BERKELEY -- By the end of a recent game, Cal was down to four healthy players from among the 11 who were projected to start on defense this season.

There is little mystery to the Bears' 1-5 record under first-year coach Sonny Dykes. It's a young team, trying to learn new offensive and defensive schemes and playing one of the nation's toughest schedules. On top of that is an injury epidemic nobody could have predicted.

"Never seen anything like it," said Dykes, in his 19th season as a college coach.

Through six games, the Bears have lost 30 starts by players expected to be on the first unit. With five players out for the season, the number of starts lost to injury will be at least 60.

How extreme is that?

A year ago, according to statistics compiled by Phil Steele Publications, Colorado State led the nation with 53 starts missed to injury. In 2011, Maryland was tops with 59.

The Bears thought they had injury problems last season when they lost 33 starts to injury. But that's nothing compared with this season's carnage.

Defensive end Brennan Scarlett's hand has never fully healed after January surgery. Defensive tackle Mustafa Jalil had surgery this week for a knee problem that preceded camp. Safety Avery Sebastian tore his Achilles tendon in the season opener. Center Chris Adcock tore knee ligaments in practice two weeks ago. Cornerback Stefan McClure did the same thing days later against Washington State.


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Those five are done for the season, but, wait, there's more: Linebacker Nick Forbes, expected to be one of the team's best defensive players, hardly has played because of a nagging back injury. Starting guard Matt Cochran, who had ankle surgery last month, figures to miss two or three more games. No. 2 running back Daniel Lasco injured his shoulder last week and is out a minimum of two weeks.

At least 10 Cal players have sustained some sort of head injury, five of them missing games as a result. Team physician Dr. Casey Batten said prevention and treatment of concussions has improved but added, "It would be difficult to decrease the risk of head injury in contact sports to zero."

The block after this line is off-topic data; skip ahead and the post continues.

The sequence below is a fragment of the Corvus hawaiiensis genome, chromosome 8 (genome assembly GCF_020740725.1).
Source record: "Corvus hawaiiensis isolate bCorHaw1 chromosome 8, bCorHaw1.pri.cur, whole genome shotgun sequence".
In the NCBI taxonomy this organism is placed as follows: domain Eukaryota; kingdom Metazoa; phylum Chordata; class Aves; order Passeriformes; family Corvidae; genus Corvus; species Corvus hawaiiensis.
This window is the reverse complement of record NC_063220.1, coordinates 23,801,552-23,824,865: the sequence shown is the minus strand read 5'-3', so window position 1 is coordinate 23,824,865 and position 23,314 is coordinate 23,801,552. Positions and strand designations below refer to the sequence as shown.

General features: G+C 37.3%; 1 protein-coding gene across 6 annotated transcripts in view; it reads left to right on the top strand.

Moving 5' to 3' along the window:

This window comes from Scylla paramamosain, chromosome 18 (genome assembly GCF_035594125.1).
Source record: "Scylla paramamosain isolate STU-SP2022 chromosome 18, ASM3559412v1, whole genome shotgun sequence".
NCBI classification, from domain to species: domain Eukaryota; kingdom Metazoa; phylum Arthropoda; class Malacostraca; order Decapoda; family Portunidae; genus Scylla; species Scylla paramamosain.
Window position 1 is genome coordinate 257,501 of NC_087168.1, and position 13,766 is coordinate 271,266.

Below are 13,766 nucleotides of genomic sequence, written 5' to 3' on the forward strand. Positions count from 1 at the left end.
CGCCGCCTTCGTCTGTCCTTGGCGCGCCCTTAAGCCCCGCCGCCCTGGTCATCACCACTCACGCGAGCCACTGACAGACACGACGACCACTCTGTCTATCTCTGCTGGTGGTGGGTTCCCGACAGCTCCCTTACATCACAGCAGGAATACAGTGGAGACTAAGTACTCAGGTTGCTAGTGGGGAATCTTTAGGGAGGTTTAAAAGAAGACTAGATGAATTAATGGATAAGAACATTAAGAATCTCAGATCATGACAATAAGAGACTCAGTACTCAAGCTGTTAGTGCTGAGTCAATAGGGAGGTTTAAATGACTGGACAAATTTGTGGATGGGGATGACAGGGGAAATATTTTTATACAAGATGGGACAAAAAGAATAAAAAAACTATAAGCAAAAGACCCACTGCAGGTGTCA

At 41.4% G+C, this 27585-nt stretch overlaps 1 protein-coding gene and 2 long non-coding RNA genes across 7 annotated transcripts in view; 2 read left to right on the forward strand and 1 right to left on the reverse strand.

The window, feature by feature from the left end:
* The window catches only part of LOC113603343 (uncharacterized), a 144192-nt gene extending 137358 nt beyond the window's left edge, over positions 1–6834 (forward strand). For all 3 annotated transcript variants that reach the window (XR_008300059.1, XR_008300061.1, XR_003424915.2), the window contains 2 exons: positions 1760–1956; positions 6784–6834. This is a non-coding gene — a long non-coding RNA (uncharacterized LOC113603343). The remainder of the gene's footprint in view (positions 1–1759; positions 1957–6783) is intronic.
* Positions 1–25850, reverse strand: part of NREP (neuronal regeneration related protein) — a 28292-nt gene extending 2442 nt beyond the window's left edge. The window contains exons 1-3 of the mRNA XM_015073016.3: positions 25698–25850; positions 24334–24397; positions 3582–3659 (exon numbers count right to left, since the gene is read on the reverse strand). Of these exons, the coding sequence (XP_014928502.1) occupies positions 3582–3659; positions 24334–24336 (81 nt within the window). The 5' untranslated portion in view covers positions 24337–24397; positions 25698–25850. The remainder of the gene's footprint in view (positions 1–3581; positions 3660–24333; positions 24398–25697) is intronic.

Said Dykes: "You look at the big picture, and you say, 'What's caused this stuff?' It's been everything. I don't know that you can draw a lot of conclusions from the injuries."

Dykes doesn't believe the Matrix Turf, installed during the Memorial Stadium remodel in 2012, is a factor. But he said everything is being considered.

Damon Harrington, Cal's first-year head strength and conditioning coach, said, "Absolutely, we will look at the types of injuries, where the injuries are, whether they were contact-related or noncontact-related, and re-evaluate what we've done in the past to improve future training programs."

Under the best of circumstances, youth and depth figured to be issues for Cal this season. The Bears have only nine scholarship seniors, fewer than all but two of the 125 schools in the Football Bowl Subdivision. The safety position was thin even before Sebastian went out, and Cal has yet to field the same starting secondary for two consecutive games.

The situation was dire enough a couple weeks ago that Dykes had receivers Bryce Treggs and Chris Harper take practice reps at cornerback in case of a game-day emergency.

The good news is that all of Cal's injured players are on course to return next season, and some already are making their way back. Cornerback Kam Jackson returned last week. Linebacker Jalen Jefferson is expected to make his return Saturday night against Oregon State.

Phil Steele's database suggests that teams hit hard by injuries routinely improve a year later. There's even a local example: San Jose State lost 78 starts to injury on the way to a 1-12 record in 2010. The next season, the Spartans went 5-7.

For Cal's players, the ones still standing anyway, the sole focus is the present. As it should be, says Rick Neuheisel, a former coach and now a TV analyst.

"In the midst of all that," Neuheisel said of the Bears' woes, "they still have to find some big-time pride and play better on defense."

For more on Cal sports, see the Bear Talk blog at ibabuzz.com/beartalk. Follow Jeff Faraudo on Twitter at twitter.com/JeffFaraudo.

SATURDAY'S GAME
Oregon State (5-1, 3-0 Pac-12) at Cal (1-5, 0-3), 7:30 p.m. ESPN2